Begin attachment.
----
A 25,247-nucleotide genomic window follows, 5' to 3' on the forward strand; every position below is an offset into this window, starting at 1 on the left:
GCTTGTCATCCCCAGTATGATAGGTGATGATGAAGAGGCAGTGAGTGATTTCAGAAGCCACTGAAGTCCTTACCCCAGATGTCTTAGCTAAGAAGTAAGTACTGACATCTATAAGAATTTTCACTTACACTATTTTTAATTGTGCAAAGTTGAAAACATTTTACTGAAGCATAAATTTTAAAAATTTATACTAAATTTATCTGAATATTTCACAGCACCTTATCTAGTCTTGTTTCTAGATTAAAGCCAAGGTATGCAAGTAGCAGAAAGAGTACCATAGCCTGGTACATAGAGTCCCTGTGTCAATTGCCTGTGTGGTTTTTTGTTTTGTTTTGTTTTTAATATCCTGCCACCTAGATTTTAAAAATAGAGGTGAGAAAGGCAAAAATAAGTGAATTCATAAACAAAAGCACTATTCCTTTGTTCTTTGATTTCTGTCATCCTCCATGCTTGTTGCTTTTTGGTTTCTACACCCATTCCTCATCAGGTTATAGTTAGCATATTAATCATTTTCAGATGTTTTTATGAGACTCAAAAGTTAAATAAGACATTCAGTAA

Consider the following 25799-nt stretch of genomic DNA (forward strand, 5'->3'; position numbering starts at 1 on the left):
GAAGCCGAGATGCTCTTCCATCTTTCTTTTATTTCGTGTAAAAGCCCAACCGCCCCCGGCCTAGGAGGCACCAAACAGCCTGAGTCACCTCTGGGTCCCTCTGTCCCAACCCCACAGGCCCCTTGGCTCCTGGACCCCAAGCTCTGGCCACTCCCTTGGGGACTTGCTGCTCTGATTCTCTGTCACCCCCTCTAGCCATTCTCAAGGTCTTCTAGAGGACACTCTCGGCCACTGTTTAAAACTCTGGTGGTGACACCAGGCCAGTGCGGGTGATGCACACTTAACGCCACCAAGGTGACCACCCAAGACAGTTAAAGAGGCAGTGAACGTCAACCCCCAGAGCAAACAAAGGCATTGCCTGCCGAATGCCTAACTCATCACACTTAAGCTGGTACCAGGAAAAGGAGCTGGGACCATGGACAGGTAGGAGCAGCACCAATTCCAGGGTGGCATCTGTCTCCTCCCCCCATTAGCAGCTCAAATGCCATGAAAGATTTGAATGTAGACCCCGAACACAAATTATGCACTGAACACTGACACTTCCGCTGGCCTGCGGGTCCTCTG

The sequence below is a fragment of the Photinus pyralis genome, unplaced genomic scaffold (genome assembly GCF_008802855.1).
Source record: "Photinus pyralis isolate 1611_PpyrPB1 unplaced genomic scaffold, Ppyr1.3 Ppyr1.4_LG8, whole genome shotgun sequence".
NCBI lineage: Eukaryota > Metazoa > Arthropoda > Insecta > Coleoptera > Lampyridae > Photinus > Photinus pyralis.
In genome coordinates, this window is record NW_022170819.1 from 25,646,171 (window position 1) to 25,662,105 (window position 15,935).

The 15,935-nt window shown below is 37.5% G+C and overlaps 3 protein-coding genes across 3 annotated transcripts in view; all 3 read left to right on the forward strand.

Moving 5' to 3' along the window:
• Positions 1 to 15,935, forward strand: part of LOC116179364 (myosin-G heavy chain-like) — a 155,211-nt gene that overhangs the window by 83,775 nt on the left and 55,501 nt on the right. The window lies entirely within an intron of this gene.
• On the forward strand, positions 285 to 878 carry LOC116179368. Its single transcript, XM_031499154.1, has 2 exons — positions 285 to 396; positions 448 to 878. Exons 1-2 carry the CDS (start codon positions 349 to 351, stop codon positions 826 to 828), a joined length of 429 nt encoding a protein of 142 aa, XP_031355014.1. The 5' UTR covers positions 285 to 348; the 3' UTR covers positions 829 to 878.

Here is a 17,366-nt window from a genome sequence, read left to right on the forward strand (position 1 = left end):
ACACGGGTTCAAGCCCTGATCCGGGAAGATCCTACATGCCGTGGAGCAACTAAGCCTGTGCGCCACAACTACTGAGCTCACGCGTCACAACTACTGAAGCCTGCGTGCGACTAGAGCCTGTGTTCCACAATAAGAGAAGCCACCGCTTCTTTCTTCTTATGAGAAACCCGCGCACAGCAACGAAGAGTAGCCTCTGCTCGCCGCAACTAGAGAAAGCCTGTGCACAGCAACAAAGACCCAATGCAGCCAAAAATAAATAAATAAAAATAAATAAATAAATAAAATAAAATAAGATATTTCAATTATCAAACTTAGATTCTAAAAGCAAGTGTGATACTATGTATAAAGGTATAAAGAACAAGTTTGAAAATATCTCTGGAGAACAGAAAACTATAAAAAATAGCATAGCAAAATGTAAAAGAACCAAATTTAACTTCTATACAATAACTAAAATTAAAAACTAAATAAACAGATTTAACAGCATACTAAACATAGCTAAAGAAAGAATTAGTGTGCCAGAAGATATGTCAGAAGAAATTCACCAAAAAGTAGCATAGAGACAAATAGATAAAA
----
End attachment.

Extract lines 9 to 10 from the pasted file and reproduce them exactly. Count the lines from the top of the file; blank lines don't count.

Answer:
The 15,935-nt window shown below is 37.5% G+C and overlaps 3 protein-coding genes across 3 annotated transcripts in view; all 3 read left to right on the forward strand.

Moving 5' to 3' along the window: